Wednesday, March 01, 2006, 3/01/2006 10:56:00 AM

Customer Information Isn't Always Confidential Information

By Todd
Customers of any business often have established purchasing patterns and often have described their purchasing preferences to a salesperson. When that salesperson leaves the employ of the current employer, can the former employer claim that the departing salesperson's knowledge of the purchasing patterns and purchasing preferences is the former employer's intellectual property?

The United States District Court for the District of Minnesota suggests not, absent special circumstances. In the case of Benfield, Inc. v. Moline et al., 2006 WL 452903 (February 26, 2006, D. Minn.), the court examined cross-motions for summary judgment as to whether some former employees in the reinsurance brokerage business had breached confidentiality agreements or misappropriated trade secrets in using information about customers they had learned while employed with their former employer.

The court looked to the definition of confidential information derived from other cases and learned that "the employee is entitled to fair notice of the confidential nature of the relationship and what material is to be kept confidential." The court also noted that it had previously held that "information as to customers, including knowledge of contact persons, prior purchasing history, and product and service requirements do not constitute trade secrets." The court went on to note the former employees did not take any physical files and that this is information likely to reside in the memories of the former employees.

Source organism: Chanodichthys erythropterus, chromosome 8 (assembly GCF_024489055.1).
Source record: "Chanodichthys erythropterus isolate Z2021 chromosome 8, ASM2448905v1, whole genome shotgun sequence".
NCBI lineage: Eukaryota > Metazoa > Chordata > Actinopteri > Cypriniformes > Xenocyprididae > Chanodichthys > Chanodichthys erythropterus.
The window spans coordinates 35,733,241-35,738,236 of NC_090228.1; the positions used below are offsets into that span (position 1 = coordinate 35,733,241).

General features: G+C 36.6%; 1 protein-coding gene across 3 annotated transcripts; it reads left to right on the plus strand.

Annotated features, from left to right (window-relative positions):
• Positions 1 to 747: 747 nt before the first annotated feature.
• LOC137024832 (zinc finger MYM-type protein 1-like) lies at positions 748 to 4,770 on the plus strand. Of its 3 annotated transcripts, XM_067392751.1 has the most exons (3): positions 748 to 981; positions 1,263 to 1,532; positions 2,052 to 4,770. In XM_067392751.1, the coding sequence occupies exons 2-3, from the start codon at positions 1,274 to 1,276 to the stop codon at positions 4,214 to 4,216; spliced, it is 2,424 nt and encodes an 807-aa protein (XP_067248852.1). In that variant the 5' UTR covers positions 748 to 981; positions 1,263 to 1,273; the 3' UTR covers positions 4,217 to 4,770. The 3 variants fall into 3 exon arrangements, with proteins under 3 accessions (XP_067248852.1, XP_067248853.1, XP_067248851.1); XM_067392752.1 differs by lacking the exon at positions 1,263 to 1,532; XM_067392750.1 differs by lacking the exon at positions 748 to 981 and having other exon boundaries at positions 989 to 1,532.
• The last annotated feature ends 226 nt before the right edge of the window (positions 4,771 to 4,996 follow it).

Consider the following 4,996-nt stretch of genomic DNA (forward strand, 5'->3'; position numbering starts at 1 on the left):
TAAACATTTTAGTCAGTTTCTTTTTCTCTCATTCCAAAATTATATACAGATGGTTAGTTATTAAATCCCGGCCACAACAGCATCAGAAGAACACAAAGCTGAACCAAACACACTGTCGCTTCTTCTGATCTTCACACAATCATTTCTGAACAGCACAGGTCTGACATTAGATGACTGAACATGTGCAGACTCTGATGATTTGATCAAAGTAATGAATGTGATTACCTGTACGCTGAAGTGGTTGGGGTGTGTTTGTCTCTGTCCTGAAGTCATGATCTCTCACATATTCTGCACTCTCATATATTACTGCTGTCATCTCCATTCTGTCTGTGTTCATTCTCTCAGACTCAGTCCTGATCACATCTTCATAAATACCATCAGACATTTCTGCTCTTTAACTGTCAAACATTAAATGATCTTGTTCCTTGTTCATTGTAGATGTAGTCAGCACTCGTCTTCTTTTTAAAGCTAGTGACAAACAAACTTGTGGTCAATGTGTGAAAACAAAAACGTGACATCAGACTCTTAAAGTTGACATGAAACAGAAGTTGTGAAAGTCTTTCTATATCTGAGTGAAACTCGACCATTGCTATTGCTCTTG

We think the analytical work of this court was a bit soft - in the hierarchy of protectable information there are (a) trade secrets, commonly protected and defined statutorily, and then there is the lower form of information (b) confidential information. Often stumping courts is the issue of why a private business should be able to claim information provided by a customer can become a protectable interest of the employer who receives it. WELL, it makes sense that one who learns of information that is not known to the rest of the world - and compiles and tracks it for purposes of their employer who pays them - is in a position of knowing things they otherwise wouldn't know but for their employment. That information was provided by the customer for their employer's purposes, not theirs in the individual capacity. It was compiled for purposes of servicing and maintaining a relationship with that customer. It took time and money to do this. It was the employer's time and money. Seems to us that it is just a little too easy to say "you get to keep and use whatever you can remember in your head."

But we were not the judge in this case or any other. That said, one wonders if Benfield had a better confidentiality agreement whether they could've prevailed in this action. One can only wonder. We know this - this litigation surely cost a hundred times or more what Benfield spent drafting its employment agreements.


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